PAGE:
Rocket fire from Lebanon: a second front for Israel?

Hezbollah denies firing three rockets Thursday. Israeli officials blame Al Qaeda militants.

By , Staff writer of The Christian Science Monitor , Correspondent of The Christian Science Monitor

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    Evacuation: Tili Arizon returned to the room damaged by rocket fire Thursday to retrieve some of her belongings. She's moving to another retirement home.
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With the war between Israel and Hamas in Gaza continuing to rage and truce talks still far from bearing fruit, a militant group in Lebanon raised the possibility of opening a new front in the war Thursday.

Three Katyusha rockets were fired from southern Lebanon, one of them hitting a nursing home in the northern city of Nahariya, Israel, injuring two people.

Israel responded immediately with five artillery shells, which a military spokesman said was "a pinpoint response at the source of fire."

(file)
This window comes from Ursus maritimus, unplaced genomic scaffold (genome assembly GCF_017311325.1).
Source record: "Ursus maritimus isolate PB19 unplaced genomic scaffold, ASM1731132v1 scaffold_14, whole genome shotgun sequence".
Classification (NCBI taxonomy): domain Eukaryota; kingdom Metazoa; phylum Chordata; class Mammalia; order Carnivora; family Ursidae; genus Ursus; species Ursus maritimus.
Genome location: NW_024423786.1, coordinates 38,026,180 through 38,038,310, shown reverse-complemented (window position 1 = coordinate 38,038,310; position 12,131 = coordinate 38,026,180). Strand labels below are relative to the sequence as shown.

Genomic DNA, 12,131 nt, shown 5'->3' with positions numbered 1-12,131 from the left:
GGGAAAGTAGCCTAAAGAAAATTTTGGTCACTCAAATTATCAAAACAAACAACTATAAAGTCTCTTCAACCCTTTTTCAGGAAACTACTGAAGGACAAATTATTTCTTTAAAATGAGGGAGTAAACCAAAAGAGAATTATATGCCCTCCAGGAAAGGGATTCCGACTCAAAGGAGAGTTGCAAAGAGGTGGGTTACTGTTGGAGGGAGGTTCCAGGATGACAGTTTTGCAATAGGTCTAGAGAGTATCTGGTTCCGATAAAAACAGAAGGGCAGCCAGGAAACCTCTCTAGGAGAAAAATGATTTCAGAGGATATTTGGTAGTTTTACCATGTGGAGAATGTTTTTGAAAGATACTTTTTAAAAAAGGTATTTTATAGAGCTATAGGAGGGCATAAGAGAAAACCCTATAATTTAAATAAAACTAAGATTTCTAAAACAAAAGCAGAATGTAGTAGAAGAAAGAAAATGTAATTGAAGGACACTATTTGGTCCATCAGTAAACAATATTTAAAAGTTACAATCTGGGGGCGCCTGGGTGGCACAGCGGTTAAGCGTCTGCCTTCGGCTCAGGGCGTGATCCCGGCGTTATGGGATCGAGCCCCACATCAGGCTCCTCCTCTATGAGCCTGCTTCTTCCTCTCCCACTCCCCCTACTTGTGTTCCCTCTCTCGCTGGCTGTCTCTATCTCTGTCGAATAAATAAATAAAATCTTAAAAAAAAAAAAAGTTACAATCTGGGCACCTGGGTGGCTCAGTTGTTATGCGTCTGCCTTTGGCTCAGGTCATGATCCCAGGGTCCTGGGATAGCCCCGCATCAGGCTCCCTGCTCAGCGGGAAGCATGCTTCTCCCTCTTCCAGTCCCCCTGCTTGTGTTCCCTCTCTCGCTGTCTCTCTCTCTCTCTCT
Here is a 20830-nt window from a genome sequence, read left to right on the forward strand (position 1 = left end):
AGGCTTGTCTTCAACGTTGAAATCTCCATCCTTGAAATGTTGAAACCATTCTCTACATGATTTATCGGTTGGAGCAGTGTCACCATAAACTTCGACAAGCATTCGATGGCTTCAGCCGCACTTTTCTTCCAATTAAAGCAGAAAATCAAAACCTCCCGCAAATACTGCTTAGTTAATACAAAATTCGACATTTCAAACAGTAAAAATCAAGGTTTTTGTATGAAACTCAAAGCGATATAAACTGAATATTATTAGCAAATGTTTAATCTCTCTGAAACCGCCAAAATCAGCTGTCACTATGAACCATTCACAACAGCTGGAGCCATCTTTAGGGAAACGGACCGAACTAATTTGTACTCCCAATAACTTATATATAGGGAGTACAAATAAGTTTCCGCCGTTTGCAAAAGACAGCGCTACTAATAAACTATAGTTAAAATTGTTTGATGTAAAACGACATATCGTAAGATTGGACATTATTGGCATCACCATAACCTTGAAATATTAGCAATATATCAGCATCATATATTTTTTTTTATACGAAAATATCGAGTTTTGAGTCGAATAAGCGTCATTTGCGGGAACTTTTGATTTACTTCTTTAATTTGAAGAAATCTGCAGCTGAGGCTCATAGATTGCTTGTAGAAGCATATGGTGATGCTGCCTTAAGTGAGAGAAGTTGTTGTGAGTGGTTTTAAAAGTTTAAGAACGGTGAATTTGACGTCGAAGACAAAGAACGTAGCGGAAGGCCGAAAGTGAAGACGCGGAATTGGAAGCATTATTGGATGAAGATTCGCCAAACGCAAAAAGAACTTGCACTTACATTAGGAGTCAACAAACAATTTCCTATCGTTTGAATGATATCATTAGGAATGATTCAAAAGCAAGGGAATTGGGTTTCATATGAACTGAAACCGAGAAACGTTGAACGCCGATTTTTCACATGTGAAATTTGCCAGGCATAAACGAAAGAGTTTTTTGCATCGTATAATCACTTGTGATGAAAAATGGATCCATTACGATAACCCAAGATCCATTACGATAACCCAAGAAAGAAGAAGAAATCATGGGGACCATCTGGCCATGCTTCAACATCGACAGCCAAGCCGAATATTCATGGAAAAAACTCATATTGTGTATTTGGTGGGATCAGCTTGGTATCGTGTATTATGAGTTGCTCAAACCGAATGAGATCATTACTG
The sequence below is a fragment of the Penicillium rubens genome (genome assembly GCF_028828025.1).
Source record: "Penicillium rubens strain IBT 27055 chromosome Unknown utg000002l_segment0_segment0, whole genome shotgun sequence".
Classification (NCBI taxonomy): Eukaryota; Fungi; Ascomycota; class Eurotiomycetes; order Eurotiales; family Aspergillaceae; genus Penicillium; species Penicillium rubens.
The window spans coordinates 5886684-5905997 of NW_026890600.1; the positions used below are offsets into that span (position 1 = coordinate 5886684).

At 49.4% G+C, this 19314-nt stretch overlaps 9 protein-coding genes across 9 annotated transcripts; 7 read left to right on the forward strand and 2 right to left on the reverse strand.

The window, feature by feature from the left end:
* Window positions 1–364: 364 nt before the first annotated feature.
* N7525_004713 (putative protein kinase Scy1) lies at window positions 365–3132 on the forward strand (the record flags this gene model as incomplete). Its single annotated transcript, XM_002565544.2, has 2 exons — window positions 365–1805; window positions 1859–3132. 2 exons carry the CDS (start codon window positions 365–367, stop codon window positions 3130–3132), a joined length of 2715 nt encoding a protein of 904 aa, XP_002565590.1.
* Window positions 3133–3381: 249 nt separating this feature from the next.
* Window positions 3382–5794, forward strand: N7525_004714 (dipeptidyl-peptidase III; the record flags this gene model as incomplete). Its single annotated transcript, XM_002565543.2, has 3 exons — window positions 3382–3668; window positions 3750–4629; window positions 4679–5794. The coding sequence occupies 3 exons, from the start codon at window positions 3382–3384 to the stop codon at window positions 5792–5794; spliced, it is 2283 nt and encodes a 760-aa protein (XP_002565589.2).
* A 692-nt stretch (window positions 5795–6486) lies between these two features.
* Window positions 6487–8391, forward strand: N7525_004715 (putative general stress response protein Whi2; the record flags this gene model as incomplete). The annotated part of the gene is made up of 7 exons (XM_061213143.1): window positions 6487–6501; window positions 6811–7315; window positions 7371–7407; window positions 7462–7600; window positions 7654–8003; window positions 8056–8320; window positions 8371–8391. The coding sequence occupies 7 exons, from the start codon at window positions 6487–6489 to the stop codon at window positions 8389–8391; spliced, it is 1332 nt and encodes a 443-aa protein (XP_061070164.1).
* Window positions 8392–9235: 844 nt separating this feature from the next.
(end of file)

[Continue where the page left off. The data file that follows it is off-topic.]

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Neither Israel nor Hezbollah in Lebanon want another war, say analysts. But that doesn't mean that Hezbollah – or its allies – won't launch small attacks on Israel or target Israeli aircraft over Lebanon, they say.

Israeli officials were reluctant to declare this the opening of another front, given that the rockets may have been fired by a pro-Palestinian militant group, but not by the Iranian-backed Hezbollah. Still, the devastating 2006 war between Israel and Hezbollah – and by default, all of Lebanon – hangs like a specter over the current fighting and is serving as both a model and an obstacle to reaching a cease-fire with Hamas.

"The first assumption is that it's not Hezbollah, it's global jihadists, groups much more connected with Al Qaeda," says Col. (Res.) Miri Eisin, a spokesperson for the Israeli government. "We're talking about a group that doesn't care about Lebanon or its politics, but uses it as a base, the way other militants do with Afghanistan or Iraq."